SCEIP is a $60 million Board of Supervisors and Water Agency effort to finance solar and energy retrofits with 7% loans payable over 20 years as property tax add-ons.

    SCEIP, run at– and by– the Water Agency, was conceived as a jobs creator, pollution reducer, and proving ground for the Water Agency’s ability to run the much larger Sonoma Clean Power effort.

    SCEIP’s key goals are to to increase jobs, reduce CO2 emissions, pay back the County its loan and to achieve a sustainable. self funding volume of lending activity on renewable energy projects.

    Here is the Water Agency’s performance on SCEIP:
    a) Jobs: At a cost of $30 million a year for the last two years, SCEIP added 75 jobs a year at a cost of $400,000 per job. SCEIP reduced County unemployment by .004.
    b) Pollution: The County’s goal for CO2 reduction is to move annual CO2 emissions from 4.3 million metric tons to 2.8 metric tons. SCEIP, at a cost of $30 million a year, reduced CO2 emissions by 6,000 tons a year: or .003.
    c) Payback: the Water Agency and its governing board, the Supervisors, convinced the Sonoma County Pension Fund to lend $45 million to SCEIP. They promised to pay this loan back right away with refinancing from the banks. This hasn’t happened. Pension Fund policy prohibits long term illiquid loans. The Pension Fund is now stuck with a long term illiquid loan, at fixed rates; the Pension Fund may have to mark down the value of this loan if market interest rates go up.
    d) Sustainability: SCEIP is a commercial failure. There are cheaper sources of energy equipment financing in the capital markets including solar leases. The Federal Government has effectively black listed SCEIP loans in the trading markets because SCEIP’s first lien (a tax lien) on the properties it finances scares away other lenders. SCEIP’s new loan volumes have declined to near zero. Yet the Water Agency, concerned about loss of face in its proof-of-concept for Sonoma Clean Power, has responded to the SCEIP fiasco by doubling down. The Water Agency just put $15 million of rate payer money into SCEIP, increased head count in the face of near-zero loan activity, and is now running SCEIP at a loss as its overhead outstrips falling revenue generation from new loans.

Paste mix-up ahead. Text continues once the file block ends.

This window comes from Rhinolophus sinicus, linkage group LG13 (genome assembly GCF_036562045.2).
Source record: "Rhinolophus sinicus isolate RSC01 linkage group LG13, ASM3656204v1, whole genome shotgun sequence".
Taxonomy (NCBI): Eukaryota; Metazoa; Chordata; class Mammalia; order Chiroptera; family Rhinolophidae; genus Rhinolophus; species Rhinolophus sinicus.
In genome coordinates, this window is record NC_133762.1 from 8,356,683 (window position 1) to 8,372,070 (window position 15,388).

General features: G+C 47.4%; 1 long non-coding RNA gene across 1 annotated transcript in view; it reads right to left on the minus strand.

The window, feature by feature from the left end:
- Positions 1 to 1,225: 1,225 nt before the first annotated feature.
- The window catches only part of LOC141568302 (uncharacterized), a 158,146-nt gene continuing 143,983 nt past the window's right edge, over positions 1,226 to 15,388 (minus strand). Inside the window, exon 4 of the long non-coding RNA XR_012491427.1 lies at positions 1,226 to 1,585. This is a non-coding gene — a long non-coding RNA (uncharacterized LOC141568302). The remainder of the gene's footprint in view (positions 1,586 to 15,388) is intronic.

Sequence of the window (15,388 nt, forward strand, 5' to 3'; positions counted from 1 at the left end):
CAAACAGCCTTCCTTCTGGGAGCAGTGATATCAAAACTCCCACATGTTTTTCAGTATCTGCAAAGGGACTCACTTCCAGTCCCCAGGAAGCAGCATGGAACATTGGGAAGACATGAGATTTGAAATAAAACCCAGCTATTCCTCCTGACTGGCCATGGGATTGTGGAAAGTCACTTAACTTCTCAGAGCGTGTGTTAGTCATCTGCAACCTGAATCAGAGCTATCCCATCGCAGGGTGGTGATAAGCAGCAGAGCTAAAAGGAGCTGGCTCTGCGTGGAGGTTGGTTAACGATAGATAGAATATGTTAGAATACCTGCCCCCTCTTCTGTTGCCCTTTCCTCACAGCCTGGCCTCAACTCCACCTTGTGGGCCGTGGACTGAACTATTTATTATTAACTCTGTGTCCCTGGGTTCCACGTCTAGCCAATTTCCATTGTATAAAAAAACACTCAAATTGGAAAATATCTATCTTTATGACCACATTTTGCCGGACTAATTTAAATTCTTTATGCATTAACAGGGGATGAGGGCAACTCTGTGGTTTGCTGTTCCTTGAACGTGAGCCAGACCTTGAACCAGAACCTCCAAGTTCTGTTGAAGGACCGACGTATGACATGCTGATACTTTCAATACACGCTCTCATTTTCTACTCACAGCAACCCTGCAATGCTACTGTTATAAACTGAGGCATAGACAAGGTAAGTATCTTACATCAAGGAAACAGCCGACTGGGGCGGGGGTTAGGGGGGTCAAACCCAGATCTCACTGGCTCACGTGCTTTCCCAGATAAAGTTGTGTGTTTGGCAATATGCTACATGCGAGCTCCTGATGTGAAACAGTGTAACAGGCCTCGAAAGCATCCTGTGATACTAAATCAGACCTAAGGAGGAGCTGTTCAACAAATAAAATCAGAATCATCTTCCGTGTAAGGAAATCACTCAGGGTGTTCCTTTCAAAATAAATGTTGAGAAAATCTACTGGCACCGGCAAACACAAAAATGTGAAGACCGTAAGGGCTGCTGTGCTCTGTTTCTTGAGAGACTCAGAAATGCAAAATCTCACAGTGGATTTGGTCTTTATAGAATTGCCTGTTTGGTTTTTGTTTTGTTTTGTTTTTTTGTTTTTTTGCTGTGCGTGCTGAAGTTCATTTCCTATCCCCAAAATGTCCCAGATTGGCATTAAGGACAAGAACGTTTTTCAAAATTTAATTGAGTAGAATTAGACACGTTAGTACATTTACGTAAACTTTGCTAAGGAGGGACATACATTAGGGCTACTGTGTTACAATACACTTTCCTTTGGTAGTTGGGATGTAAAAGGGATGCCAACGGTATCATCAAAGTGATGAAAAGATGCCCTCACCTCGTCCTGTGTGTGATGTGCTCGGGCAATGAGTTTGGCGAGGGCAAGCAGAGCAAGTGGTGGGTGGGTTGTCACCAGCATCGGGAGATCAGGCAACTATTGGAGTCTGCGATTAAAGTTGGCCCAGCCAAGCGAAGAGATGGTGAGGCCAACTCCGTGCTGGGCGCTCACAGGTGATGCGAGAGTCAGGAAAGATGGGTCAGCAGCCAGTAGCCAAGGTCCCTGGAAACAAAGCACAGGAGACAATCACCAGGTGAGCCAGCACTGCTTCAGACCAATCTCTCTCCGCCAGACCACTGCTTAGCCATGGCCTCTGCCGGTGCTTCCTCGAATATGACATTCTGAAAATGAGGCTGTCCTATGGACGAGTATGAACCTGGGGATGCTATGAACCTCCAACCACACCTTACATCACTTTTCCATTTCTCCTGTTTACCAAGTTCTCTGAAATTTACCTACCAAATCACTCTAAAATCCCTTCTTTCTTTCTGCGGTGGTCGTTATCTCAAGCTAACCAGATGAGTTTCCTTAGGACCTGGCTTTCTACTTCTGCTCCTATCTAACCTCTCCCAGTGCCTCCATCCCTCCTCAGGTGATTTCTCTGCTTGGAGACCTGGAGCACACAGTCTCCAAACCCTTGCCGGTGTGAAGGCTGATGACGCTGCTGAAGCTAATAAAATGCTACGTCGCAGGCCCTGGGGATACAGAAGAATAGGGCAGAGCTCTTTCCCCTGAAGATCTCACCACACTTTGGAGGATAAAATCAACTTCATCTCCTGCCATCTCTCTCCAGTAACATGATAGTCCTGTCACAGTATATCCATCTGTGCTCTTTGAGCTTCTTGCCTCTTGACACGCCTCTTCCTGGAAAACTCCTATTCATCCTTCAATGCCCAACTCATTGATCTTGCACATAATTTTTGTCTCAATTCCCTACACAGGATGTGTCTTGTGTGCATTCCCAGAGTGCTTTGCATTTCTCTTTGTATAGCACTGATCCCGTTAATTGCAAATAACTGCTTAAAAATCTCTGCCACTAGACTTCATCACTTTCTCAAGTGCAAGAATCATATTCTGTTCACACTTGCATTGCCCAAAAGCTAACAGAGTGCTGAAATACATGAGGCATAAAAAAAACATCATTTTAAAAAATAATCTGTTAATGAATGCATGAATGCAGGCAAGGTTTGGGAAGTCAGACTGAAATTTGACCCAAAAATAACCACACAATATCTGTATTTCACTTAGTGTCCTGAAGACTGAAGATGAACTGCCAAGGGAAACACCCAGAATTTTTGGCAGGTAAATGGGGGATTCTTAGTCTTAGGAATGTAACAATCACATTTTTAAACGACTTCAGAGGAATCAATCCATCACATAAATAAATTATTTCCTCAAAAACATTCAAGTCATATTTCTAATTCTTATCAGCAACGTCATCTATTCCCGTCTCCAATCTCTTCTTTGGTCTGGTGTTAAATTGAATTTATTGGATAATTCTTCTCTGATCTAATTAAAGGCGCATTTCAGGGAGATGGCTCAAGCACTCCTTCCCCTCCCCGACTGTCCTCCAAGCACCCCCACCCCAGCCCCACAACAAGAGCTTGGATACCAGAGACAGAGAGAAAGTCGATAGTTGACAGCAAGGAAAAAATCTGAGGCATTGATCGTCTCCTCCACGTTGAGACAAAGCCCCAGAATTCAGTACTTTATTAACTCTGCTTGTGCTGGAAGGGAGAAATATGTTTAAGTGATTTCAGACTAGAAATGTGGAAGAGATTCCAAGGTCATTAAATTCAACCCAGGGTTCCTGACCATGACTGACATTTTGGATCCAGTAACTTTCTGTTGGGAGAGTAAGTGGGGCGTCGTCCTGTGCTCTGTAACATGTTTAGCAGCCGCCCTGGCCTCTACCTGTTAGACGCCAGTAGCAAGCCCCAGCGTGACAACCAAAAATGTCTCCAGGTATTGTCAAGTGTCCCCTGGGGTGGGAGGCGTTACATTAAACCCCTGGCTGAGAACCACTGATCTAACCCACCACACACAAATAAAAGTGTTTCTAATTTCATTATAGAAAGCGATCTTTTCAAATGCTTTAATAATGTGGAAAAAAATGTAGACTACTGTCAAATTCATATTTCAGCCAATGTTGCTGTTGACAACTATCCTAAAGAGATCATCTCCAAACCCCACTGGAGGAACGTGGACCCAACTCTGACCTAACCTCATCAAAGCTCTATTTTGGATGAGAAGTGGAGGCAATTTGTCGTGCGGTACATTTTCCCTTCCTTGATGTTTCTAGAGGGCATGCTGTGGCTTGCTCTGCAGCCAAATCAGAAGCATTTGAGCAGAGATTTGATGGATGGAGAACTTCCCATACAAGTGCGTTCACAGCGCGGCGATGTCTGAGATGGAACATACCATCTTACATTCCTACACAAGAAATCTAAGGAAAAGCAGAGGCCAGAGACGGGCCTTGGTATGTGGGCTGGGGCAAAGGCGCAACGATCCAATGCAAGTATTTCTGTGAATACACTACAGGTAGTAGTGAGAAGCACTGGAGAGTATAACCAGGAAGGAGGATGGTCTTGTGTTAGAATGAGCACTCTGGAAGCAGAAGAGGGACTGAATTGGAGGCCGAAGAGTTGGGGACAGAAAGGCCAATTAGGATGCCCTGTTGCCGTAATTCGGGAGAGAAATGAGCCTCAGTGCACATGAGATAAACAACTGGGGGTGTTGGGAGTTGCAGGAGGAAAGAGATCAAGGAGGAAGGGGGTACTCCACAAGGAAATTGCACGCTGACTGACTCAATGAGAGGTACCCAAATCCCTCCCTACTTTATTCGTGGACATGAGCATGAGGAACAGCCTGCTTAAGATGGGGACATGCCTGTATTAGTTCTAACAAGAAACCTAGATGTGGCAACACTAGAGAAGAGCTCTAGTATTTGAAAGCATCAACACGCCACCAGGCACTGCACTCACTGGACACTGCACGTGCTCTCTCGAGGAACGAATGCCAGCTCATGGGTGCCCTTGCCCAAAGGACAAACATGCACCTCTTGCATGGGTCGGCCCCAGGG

In plain english, the Water Agency stuffed some bad paper into the Pension Fund, failed to refinance this paper, failed to get any measureable impact on jobs and air pollution, and failed to create a commercially sustainable venture in SCEIP.

    Not surprisingly, the Water Agency has now distanced itself from SCEIP, and disavows any responsibility for the disappointments summarized above.

    As a test case for the Water Agency’s fitness to run a market-competitive renewable energy effort, SCEIP is a telling success. We may have wasted $60 million in a failed renewable energy program; but this failure may enable us to avoid underwriting—to the tune of a billion dollars—a Water Agency management team for Sonoma Clean Power that, on the facts, is simply not bankable.

    These comments speak to management skill in running a commercial venture in renewable energy. There may be an even more important qualification for running Sonoma Clean Power: leadership.


    The senior management of the Sonoma County Water Agency has a well established leadership profile. Since they’re not very good at managing things, they make up for it by lying, cheating and stealing. The factual list of their bad acts is long; yet that list in its current form barely scratches the surface of the systemic dishonesty which informs Water Agency management’s day to day operations; let alone their brazen conduct and misrepsentations in connection with Sonoma Clean Power. This list has been submitted to outside investigators; nature will take its course.
    This overview of Sonoma Clean Power’s current sponsorship—a misguided Water Agency—should not deflect the significant community building opportunity in Sonoma Clean Power nor the years of painstaking sponsorship by Santa Rosa’s Climate Protection Campaign. Sonoma Clean Power is worthy of public sponsorship. It just needs good leaders and competent managers. This opportunity may well serve as a first order of business for our next panel of County Supervisors.

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  9. Local Representation says:

    It’s funny how many people criticizing Sawyer posts are flat out lying. That’s the problem with Susan Gorin’s campaign. She has resorted to lying to try and win over voters, just as as was said in a recent letter-to-the-editor in The Sonoma Index-Tribune’s endorsement of Sawyer:

    “We don’t really think Sawyer is anti-environment…they are closer on most issues than their campaign rhetoric suggests.